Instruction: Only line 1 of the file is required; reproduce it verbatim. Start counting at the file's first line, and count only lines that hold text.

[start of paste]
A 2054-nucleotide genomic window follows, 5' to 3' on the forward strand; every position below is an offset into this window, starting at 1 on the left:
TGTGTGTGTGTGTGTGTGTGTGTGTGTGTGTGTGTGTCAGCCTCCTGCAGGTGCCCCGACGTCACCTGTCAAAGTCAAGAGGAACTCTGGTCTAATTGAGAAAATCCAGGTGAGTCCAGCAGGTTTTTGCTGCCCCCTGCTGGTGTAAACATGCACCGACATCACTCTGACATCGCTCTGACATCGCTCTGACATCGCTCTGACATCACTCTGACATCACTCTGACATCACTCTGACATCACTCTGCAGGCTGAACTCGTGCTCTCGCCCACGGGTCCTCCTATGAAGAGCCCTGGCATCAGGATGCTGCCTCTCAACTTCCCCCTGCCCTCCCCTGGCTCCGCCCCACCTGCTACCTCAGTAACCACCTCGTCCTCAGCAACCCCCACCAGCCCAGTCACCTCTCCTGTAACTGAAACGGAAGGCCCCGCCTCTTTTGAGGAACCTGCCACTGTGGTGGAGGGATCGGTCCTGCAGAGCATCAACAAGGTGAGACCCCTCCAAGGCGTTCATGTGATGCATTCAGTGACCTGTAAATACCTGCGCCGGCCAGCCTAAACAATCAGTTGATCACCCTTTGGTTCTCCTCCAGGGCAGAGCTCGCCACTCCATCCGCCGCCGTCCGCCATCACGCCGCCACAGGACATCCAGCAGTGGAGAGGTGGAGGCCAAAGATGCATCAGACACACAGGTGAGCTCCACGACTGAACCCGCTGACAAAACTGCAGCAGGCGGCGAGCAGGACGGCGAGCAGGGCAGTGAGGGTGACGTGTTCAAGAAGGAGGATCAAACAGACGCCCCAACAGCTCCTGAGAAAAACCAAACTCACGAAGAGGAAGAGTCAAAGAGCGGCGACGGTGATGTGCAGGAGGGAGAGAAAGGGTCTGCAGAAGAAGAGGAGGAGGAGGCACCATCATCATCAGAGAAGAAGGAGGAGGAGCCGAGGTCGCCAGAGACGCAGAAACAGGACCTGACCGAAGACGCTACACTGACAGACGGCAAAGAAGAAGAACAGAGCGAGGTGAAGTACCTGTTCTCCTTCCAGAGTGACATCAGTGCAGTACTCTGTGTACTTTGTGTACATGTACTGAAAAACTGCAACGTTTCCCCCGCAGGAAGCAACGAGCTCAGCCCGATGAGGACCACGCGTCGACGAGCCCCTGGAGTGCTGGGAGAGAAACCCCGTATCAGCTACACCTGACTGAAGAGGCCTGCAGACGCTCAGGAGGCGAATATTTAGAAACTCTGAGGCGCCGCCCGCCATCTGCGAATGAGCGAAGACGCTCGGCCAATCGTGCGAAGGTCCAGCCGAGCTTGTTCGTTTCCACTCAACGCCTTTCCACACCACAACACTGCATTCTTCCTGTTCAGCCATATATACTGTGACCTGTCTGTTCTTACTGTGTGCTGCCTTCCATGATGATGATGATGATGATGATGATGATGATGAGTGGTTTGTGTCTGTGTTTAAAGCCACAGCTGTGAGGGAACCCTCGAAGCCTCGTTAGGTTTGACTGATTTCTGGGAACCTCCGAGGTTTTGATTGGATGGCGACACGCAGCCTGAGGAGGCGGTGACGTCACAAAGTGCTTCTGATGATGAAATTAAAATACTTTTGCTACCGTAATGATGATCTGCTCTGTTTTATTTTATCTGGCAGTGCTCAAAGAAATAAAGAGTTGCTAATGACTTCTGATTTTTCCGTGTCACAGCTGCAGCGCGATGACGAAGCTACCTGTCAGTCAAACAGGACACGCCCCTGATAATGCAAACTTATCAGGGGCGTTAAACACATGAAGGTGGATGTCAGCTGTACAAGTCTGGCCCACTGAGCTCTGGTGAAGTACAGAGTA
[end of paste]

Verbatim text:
A 2054-nucleotide genomic window follows, 5' to 3' on the forward strand; every position below is an offset into this window, starting at 1 on the left: